Sunday, December 30, 2018

Fifteenth Annual Ralphies

One more time around the sun!  This year had lows, it had highs, but the lows were lower and the highs were higher.  A pretty intense year, if you want to know the truth. And now to the awards ...

MUSIC:  Maybe it was just serendipity, but music seems to have had a pretty good year, or I just heard some good music that's been out there for a while.   A few songs were outstanding and kept playing in my brain throughout the summer and fall, most notably "Pristine" by Snail Mail and "Your Dog" by Soccer Mommy.  Despite a late surge by "Future Me Hates Me" by the Beths,  the Song of the Year award goes to "Pristine" (local girl Lindsey Jordan makes good).  Other songs I kept pressing repeat on were "Lover Chanting" (Little Dragon), "Almost Had to Start a Fight" (Parquet Courts), "Yellow Bike" (Pedro the Lion), and "Highway Tune" (Greta van Fleet).  Of cover tunes, "Destination Unknown" (Joan Jett) and "Smells Like Teen Spirit" (Patti Smith) deserve notice.

MOVIES:  I saw some movies!  Very enjoyable were The Favourite (not at all what I expected) and Incredibles 2 (pretty much what I expected).  But the Best Movie award goes to Into the Spider-Verse, with Avengers: Infinity War a close second.  (Yeah, I'm a Marvel fan, what of it?  Sad farewell to Steve Ditko and Stan Lee.)

TV:  I didn't watch TV.  I had it on from time to time.   There were ball games and re-runs.  

BOOKS (Non-fiction):  I tried to read Bob Woodward's Fear, but found it too depressing to go more than a few pages in.   But I finally got around to reading Just Kids by Patti Smith, which was SO good.  I don't feel a part of that kind of demimonde at all, but anyone can relate to the story of artists finding their voice and growing up at the same time.  

BOOKS (fiction):  Did anything blow my mind this year? I guess it was Lincoln in the Bardo by George Saunders.   A very compelling read.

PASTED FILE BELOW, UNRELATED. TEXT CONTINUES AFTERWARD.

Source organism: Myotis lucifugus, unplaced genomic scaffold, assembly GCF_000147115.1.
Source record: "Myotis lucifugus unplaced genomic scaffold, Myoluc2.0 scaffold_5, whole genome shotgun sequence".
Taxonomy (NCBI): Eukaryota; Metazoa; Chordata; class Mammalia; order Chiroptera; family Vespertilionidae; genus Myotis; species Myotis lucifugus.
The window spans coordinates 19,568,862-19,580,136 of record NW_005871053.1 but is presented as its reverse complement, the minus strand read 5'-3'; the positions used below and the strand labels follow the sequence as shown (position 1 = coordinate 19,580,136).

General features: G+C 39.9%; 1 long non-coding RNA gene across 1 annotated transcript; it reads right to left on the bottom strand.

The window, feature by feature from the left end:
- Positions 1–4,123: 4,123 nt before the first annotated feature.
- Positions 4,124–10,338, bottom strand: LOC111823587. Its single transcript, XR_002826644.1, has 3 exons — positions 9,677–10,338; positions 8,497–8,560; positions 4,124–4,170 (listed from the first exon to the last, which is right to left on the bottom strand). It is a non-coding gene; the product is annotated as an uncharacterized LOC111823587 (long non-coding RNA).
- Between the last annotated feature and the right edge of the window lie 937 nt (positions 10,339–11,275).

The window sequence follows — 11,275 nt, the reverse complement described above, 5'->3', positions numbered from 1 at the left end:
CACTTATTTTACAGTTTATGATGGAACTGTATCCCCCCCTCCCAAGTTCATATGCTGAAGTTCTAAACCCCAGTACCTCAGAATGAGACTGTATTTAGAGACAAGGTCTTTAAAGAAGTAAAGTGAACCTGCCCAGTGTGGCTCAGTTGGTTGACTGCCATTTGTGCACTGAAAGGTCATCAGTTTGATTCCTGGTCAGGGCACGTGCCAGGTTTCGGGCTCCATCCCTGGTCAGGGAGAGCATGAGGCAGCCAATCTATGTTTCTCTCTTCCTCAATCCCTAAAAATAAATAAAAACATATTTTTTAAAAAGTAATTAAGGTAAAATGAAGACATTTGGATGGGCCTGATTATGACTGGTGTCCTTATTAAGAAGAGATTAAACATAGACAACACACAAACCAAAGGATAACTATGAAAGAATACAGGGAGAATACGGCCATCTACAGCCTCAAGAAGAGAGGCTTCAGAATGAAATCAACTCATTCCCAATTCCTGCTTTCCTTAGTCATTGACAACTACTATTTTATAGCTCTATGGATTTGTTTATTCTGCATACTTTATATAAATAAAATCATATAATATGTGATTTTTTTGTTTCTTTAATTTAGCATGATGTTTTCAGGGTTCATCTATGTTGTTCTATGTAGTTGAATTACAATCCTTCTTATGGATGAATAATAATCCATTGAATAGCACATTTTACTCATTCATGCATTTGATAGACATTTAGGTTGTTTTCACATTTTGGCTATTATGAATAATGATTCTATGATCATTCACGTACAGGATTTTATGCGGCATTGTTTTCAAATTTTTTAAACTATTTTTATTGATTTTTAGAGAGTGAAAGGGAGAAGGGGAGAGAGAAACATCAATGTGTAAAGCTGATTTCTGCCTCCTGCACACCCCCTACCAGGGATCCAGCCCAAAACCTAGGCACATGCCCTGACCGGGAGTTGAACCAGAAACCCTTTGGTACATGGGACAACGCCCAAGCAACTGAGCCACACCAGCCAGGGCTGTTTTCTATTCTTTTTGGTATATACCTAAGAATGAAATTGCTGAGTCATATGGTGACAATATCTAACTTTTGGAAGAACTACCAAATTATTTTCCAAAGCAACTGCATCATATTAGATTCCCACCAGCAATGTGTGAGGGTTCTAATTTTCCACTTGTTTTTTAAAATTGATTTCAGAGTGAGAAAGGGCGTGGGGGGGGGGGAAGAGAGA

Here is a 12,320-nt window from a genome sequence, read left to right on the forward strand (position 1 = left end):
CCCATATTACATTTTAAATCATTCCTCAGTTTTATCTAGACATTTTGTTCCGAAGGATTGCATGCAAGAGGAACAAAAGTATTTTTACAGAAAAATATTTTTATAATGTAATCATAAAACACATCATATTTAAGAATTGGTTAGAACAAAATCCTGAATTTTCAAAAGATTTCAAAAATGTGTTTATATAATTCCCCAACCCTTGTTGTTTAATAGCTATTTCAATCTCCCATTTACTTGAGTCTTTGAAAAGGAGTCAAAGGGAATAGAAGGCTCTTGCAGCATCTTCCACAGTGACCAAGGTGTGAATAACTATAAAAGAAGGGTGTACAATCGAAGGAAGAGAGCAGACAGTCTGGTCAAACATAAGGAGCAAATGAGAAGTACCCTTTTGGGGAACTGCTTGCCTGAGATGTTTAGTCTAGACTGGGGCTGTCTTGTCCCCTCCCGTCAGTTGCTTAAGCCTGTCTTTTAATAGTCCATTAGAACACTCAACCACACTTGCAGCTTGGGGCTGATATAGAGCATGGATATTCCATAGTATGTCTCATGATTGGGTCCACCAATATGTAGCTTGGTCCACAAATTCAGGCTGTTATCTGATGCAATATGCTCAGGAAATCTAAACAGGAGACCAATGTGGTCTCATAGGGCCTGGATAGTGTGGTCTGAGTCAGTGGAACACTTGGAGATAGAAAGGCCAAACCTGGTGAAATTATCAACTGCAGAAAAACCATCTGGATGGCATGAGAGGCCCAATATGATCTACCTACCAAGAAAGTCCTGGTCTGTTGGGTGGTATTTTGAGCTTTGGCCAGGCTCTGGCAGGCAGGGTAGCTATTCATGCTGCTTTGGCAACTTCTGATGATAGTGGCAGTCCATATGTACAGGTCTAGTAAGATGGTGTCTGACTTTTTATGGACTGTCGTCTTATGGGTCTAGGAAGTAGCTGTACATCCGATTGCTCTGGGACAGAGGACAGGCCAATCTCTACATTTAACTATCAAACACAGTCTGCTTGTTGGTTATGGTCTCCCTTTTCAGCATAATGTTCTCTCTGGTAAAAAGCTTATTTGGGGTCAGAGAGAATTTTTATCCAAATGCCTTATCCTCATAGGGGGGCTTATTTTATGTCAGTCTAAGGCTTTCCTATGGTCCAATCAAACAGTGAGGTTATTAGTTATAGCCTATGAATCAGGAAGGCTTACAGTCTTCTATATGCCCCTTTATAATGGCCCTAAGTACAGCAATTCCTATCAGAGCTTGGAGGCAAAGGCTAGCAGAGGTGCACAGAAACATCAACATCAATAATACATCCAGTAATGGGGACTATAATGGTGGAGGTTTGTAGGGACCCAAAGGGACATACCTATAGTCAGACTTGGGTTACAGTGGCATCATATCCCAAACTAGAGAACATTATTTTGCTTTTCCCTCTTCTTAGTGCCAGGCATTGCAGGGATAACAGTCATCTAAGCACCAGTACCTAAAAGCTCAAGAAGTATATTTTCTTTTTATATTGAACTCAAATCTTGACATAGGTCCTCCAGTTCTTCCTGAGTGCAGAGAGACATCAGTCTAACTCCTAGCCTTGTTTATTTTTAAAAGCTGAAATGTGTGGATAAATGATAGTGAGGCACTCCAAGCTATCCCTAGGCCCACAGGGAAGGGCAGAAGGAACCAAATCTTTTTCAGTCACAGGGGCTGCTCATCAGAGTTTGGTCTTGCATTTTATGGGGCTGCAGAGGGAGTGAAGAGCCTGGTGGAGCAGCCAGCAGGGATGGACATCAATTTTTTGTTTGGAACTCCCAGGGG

POLITICS:  I actually donated some money to Beto O'Rourke's campaign.  First time I've done that in .... a long time.  I'm sorry he didn't win, but I have a feeling he'll be around for a while.

That's all, folks!  See you next year.

Saturday, December 15, 2018

Review of "Biblical Hebrew Vocabulary by Conceptual Categories"

Review of Biblical Hebrew Vocabulary by Conceptual Categories, by J. D. Pleins with J.Homrighausen (Zondervan)

This is an interesting attempt to organize nouns in the Hebrew Bible by "conceptual categories."  It provides noun lists organized into four large categories: The Created Order, the Human Order, the Social Order, and the Constructed Order. These categories are themselves divided into subcategories, and the subcategories into sub-subcategories. So, e.g., under the Created Order we are given Heavens and Earth; Metals, Stones, Gems, etc.; Colors; Time; Animals; Flora.  (Why not "Fauna; Flora" or "Animals, Plants"?)

Note that almost all of the categories have to do with realia and/or social relations.  There is no category including "Religion" or any of the terms for God, gods, angels, demons, etc.  For instance, the word אלהים is not found, and רוח appears only in the categories of Wind and Upper Body (pp. 32, 66). (The latter is glossed as "air" with a reference to Ex 15:8.)